A continuation from Zhang Liang, a forgotten brilliant Han Daoist – The Records of the Historian:
On the advice of Zhang Liang, Lord Cheng was made king of Hann by Hsiang Liang, the uncle of Hsiang Yu and paramount chief of the rebel army. Zhang Liang was made minister to assist this king. Both the king and the minister led over a thousand men to conquer the territory of Hann in the west, but each time they took a city the army of Chin recaptured it. So they carried on mobile warfare in Yingchuan.
When Liu Pang marched south from Loyang, Zhang Liang led his men to join him and together they captured more than ten cities of Hann and routed the Chin army. Liu Pang planned to lead twenty thousand men against the forces of Chin at the Yao Pass, but Zhang Liang said, “Don’t underestimate the men of Chin – they are still a powerful force. I hear their general is a butcher’s son, and tradesmen are easily tempted by gain. Why not entrench yourself here, send a force ahead with provisions for fifty thousand and set up banners on all the hills around to dismay the enemy, while Li Yichi goes with rich gifts to bribe him?”
The Chin general did in fact surrender and offered to advance west with Liu Pang against the capital in Hsienyang. Liu Pang would have agreed, but Zhang Liang warned, “The general is willing to surrender but I doubt if his troops will follow suit. That would put us in a dangerous position. Better strike while they are off their guard.” So Liu Pang attacked and defeated the army of Chin, then marched north to Lantien where he routed the Chin forces again, when he reached Hsienyang, Tzu-ying (Shih Huangdi’s grandson), the king of Chin, surrended.
Liu Pang, entering the Chin palaces, found there hangings, curtains, hounds, horses, treasures and women by the thousand. Tempted to stay there, he ignored the advice of Fan Kuai, who urged him to camp outside.
Zhang Liang said, “You are here because Chin did not rule well. And now that you have rid the world of a tyrant, you should trade on frugality. If the moment you enter Chin you indulge in its pleasures, you will just be out-doing the despot. ‘Home truths grate on the ears yet are good guides to action; strong medicine tastes bitter yet helps to cure disease.’ I hope you will take Fan Kuai’s advice.” Then Liu Pang withdrew his troops and stationed them at Pashang.
When Hsiang Yu, arriving in Hungmen, decided to attack Liu Pang, Hsiang Po hastened by night to their camp and secretly urged Zhang Liang to leave with him. But Zhang Liang said, “I came on behalf of my prince to help Liu Pang. It would not be right to desert him in his hour of danger.”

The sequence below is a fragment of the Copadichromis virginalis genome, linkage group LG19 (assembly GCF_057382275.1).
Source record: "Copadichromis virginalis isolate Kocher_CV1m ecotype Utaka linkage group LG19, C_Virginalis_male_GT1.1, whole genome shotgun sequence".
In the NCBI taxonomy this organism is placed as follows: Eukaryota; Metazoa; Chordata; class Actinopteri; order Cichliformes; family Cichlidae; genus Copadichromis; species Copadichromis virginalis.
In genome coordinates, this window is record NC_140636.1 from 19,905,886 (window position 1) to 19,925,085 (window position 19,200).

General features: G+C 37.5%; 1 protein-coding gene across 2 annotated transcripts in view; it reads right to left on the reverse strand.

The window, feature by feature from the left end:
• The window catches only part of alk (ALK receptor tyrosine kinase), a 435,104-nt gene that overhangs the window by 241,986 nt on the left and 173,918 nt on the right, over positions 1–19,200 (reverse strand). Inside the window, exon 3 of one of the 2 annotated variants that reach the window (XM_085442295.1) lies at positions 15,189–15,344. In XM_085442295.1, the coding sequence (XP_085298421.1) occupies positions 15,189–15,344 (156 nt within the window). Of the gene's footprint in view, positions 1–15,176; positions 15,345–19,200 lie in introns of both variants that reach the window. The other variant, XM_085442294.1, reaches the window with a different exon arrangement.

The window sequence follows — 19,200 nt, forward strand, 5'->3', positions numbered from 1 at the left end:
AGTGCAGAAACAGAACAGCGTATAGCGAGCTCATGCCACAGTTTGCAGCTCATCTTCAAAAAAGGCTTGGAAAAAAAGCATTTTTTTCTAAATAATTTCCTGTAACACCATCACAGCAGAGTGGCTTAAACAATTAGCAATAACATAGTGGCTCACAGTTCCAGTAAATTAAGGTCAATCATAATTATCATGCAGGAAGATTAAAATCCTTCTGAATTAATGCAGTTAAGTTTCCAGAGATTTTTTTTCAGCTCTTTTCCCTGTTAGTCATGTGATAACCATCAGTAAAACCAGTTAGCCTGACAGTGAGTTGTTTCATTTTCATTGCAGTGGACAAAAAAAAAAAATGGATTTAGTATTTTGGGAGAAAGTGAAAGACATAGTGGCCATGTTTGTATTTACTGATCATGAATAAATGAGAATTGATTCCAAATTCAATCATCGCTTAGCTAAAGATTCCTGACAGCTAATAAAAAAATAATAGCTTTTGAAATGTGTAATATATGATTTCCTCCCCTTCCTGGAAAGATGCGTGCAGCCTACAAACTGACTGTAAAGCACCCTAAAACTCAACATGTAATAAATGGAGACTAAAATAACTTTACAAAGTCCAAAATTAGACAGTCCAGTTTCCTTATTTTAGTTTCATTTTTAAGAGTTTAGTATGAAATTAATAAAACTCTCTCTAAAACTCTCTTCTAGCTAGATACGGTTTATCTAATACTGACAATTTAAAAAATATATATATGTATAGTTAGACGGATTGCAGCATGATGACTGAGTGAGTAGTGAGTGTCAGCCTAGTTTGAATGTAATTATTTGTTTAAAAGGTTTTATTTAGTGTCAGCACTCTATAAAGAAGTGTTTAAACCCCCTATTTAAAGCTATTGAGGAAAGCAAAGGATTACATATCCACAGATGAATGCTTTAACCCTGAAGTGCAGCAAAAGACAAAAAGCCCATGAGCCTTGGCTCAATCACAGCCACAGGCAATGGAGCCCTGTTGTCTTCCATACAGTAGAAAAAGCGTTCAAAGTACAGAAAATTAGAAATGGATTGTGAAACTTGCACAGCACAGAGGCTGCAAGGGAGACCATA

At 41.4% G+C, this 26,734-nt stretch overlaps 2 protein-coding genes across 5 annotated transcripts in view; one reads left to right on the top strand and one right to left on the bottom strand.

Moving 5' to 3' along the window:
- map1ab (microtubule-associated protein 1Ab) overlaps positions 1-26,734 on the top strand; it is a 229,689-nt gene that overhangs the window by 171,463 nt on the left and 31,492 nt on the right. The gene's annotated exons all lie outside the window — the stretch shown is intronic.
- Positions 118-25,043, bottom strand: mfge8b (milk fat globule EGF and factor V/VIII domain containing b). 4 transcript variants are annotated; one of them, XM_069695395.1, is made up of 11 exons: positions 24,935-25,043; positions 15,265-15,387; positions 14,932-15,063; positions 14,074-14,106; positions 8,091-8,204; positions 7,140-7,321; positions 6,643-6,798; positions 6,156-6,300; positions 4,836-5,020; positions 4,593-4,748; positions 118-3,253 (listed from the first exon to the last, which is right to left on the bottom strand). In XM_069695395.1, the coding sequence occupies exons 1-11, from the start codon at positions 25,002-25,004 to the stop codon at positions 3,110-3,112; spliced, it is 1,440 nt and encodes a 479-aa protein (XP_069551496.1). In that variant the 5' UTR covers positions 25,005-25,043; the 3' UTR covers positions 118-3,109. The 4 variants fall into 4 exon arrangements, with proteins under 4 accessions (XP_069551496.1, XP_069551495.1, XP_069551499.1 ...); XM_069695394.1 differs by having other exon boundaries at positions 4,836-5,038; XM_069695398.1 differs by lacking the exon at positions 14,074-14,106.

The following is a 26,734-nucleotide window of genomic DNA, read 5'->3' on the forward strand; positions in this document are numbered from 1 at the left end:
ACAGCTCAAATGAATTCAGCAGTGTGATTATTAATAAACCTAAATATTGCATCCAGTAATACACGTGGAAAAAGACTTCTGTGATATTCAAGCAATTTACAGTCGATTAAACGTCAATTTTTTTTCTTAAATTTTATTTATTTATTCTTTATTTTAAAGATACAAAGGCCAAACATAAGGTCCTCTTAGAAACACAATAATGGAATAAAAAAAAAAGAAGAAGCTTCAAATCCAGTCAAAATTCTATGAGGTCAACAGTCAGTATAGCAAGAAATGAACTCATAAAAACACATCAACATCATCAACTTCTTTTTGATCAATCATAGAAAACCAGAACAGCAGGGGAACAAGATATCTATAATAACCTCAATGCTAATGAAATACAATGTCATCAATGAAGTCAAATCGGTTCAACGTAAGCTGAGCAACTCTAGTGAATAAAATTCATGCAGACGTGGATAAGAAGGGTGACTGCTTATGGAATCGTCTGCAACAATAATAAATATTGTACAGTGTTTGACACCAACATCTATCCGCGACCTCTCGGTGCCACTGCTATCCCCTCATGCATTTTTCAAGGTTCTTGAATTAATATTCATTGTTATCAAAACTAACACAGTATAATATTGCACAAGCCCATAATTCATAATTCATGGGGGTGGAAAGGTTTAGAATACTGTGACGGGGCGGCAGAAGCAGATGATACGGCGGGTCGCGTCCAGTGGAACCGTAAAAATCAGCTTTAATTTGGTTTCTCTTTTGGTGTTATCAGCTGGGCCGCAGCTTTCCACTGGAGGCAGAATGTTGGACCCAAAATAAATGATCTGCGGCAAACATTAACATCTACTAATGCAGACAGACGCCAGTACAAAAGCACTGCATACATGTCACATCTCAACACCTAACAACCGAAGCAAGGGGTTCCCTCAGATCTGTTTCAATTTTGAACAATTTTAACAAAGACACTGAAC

He reported the whole matter to Liu Pang, who asked in consternation, “What shall I do?”
“Do you really intend to oppose Hsiang Yu?” asked Zhang Liang.
“A worthless fellow advised me to hold the Pass against the other princes so that I could rule over the whole of Chin. I acted on his advice.”
“Do you believe you can defeat Hsiang Yu?”
After quite a long silence he answered, “No, of course not. What shall I do?”
Then Zhang Liang urged Hsiang Po to come in and see Liu Pang, who drank a toast to him, promised to link their families by marriage, and asked him to explain to Hsiang Yu that he would never think of betraying him and had simply held the Pass against brigands. So Hsiang Po went back and cleared up this matter, as had been recorded in the account of Hsiang Yu. (Records of the Historian)
Again we pause for some reflections. Zhang Liang engaging in mobile warfare in Yingchuan against vastly superior forces and in advising Liu Pang how to defeat the Chin general and his army depicts his knowledge of warfare similar to those of Sunzi. Compare Zhang Liang’s above strategy to dismay the Chin army with those of Chuko Kungming to confuse the Wei army if you have the time and interest. Did Kungming learn some of his tricks from this past master?
By advising Liu Pang against temptations with this homily, “Home truths grate on the ears yet are good guides to action; strong medicine tastes bitter yet helps to cure disease,” he could have paraphrased Laozi’s words, “Sincere words are not fine; fine words are not sincere" (TTC 81). The entire sentence by Zhang Liang is often used by the Chinese in remonstrations even today. The tyrant (and despot) refers to the first Chin emperor, Chin Shih Huangdi.
Not abandoning Liu Pang in his time of need depicts Zhang Liang’s righteousness. Using a stratagem to turn around an impending attack by the superior force of Hsiang Yu shows his sagacity and perhaps deep insight of the TTC.
To be continued.